Turning the Tide
Karen McCoy and Melli Hoppe, TURNING THE TIDE, The Falls of the Ohio at Louisville, Kentucky and Clarksville, Indiana, 2003.
Conversation, while making rammed earth "soil stones". the "soil stones" were cast into molds of stones borrowed from The Falls of the Ohio Interpretive Center, site of the largest inland fossil beds in North America. Earth supplied by community participants. 28 "soil stones" from twelve silicone and plaster molds, stones ranged in size from 14 x 12 x 4" to 6 x 8 x 5". Later, choreographer Hoppe produced CURRENTSfrom the materials and conversations generated by TURNING THE TIDE.
Background: Thomas Jefferson asked Lewis and Clark to observe carefully all they encountered; the plants, animals, minerals and people fostered by the soil. At the Falls of the Ohio, our own process of observation led us to ancient fossil stones that have impeded movement on the Ohio River for centuries. We took molds from these fossil stones and, using earth brought to us from community members, we made new rocks by ramming earth into the molds. By making stones out of earth we turned geological process around and, in doing so, set up a metaphor of reversal.
Signature Event: We moved our studio to a 900 square foot tent on the riverfront at Louisville, KY. For 13 days we encountered hundreds of children and adults of all ages. Some people left quickly, others lingered.
We asked: What can we do to turn the tide on environmental degradation, and on losses suffered by American Indians and African Americans over the last 200 years?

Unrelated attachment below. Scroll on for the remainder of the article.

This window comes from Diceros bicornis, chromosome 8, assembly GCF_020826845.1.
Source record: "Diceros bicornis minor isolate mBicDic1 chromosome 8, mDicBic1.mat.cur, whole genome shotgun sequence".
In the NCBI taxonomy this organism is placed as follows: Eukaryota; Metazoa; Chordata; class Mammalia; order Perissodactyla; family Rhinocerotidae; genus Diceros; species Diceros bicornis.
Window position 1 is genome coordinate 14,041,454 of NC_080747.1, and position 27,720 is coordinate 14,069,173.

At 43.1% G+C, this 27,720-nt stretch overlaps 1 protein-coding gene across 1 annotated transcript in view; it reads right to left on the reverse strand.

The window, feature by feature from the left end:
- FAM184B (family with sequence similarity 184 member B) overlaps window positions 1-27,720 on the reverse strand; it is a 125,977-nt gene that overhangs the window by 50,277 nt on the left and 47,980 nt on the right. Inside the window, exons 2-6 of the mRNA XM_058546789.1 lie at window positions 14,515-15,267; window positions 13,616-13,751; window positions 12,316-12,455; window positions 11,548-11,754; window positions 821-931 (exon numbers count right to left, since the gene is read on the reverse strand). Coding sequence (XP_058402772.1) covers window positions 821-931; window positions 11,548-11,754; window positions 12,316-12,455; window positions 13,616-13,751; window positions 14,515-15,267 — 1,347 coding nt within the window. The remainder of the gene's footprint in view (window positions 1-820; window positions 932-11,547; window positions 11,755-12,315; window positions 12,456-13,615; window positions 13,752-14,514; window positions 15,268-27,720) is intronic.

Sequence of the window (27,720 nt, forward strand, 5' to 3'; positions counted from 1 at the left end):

In addition to heightening community awareness of art and catalyzing conversations about our future, the project was part of a process of gathering material. We intend to use the soil-stones, the movement, images generated in making them, and bits and pieces from conversations in a multi-media, site-specific installation and performance to be held in 2006, two hundred years from Lewis and Clark's return to the Falls of the Ohio.
The Lewis and Clark Arts Corps is part of the Lewis and Clark Bicentennial ArtsPlan, a cultural development initiative supported by the National Endowment for the Arts in cooperation with The National Assembly of State Arts Agencies, the Indiana Arts Commission, the Kentucky Arts Council and the Falls of the Ohio Lewis and Clark Bicentennial Committee.
The artists would like to thank all the people involved in the above mentioned organizations as well as the following: Mike Maloney and the Mayor's office, Bill Herron, George Carter, David shields, George Clausen and the employees of Metro Parks, and the Open Spaces Division of Public Works in Louisville Metro. the following business in Louisville for generous support: Jefferson Lumber, Lowe's, Hadley Pottery, Bob Greenrose, Inc. and in Indiana, the Falls of the Ohio Interpretive Center, Home Depot in New Albany, The Mary Anderson Center for the Arts, Mt. St. Francis, IN and Tony Perkins at Mt. St. Francis; Fastsigns, Shreveport, LA, Ed Boilini, Indianapolis, IN, Butler University, Indianapolis, IN and the Kansas City Art Institute, Kansas City, MO. We would also like to express our appreciation to all of those individuals who have volunteered their time and energy to assist in and support the project. Photo: E.G. Schmpf. Detail of rammed earth soil-stones. Soil from Bagdad, KY, Mt. St. Francis, IN and the Mingo Nation in Ohio